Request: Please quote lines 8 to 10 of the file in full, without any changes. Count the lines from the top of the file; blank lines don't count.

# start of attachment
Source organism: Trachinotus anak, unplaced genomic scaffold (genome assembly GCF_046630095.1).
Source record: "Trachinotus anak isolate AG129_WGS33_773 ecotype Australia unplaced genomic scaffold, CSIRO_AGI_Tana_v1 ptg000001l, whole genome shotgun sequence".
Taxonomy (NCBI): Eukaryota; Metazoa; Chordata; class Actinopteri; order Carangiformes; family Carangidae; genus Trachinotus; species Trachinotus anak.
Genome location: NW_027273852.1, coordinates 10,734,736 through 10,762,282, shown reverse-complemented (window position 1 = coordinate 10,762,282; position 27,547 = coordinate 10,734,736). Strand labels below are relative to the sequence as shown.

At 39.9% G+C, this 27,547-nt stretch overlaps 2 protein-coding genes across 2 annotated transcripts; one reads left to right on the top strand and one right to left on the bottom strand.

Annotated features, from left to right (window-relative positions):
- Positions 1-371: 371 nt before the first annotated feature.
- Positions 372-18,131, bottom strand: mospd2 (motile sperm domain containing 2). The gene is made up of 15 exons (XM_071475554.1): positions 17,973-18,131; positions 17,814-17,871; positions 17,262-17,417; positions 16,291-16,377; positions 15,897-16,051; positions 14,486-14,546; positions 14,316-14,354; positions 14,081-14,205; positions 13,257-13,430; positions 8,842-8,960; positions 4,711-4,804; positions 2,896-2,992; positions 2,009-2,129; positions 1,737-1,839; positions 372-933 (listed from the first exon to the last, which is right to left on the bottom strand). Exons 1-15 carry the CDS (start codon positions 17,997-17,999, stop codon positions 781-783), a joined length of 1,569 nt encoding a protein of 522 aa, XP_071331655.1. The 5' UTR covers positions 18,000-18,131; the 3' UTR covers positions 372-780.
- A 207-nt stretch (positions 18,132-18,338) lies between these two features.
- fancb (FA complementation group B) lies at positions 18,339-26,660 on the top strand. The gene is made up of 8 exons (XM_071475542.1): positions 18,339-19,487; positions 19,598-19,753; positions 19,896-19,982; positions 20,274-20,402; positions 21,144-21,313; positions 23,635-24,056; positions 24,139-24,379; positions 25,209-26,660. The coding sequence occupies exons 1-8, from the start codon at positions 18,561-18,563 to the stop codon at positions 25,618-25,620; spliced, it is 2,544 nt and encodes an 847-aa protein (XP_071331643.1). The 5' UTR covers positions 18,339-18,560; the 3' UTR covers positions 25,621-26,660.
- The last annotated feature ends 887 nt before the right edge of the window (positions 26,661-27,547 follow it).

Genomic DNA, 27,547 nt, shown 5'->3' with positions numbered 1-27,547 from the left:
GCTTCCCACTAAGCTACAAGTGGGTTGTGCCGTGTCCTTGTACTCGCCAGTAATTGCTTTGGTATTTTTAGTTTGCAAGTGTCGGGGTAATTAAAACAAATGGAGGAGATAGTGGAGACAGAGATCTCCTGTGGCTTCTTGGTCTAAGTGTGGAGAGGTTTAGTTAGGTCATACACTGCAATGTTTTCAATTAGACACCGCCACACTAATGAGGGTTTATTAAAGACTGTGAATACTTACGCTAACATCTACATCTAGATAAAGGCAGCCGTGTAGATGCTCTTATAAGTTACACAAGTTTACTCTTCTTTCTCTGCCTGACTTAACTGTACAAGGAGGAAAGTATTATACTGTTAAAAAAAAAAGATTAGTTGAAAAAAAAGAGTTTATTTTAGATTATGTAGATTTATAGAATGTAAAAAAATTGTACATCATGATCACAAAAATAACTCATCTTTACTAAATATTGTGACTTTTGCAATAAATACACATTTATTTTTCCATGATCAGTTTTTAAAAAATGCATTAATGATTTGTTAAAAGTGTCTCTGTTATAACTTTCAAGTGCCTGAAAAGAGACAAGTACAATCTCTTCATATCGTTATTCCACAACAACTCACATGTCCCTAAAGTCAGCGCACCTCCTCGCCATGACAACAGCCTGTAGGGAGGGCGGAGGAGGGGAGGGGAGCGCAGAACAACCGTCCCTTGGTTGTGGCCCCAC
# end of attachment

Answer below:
- Positions 372-18,131, bottom strand: mospd2 (motile sperm domain containing 2). The gene is made up of 15 exons (XM_071475554.1): positions 17,973-18,131; positions 17,814-17,871; positions 17,262-17,417; positions 16,291-16,377; positions 15,897-16,051; positions 14,486-14,546; positions 14,316-14,354; positions 14,081-14,205; positions 13,257-13,430; positions 8,842-8,960; positions 4,711-4,804; positions 2,896-2,992; positions 2,009-2,129; positions 1,737-1,839; positions 372-933 (listed from the first exon to the last, which is right to left on the bottom strand). Exons 1-15 carry the CDS (start codon positions 17,997-17,999, stop codon positions 781-783), a joined length of 1,569 nt encoding a protein of 522 aa, XP_071331655.1. The 5' UTR covers positions 18,000-18,131; the 3' UTR covers positions 372-780.
- A 207-nt stretch (positions 18,132-18,338) lies between these two features.
- fancb (FA complementation group B) lies at positions 18,339-26,660 on the top strand. The gene is made up of 8 exons (XM_071475542.1): positions 18,339-19,487; positions 19,598-19,753; positions 19,896-19,982; positions 20,274-20,402; positions 21,144-21,313; positions 23,635-24,056; positions 24,139-24,379; positions 25,209-26,660. The coding sequence occupies exons 1-8, from the start codon at positions 18,561-18,563 to the stop codon at positions 25,618-25,620; spliced, it is 2,544 nt and encodes an 847-aa protein (XP_071331643.1). The 5' UTR covers positions 18,339-18,560; the 3' UTR covers positions 25,621-26,660.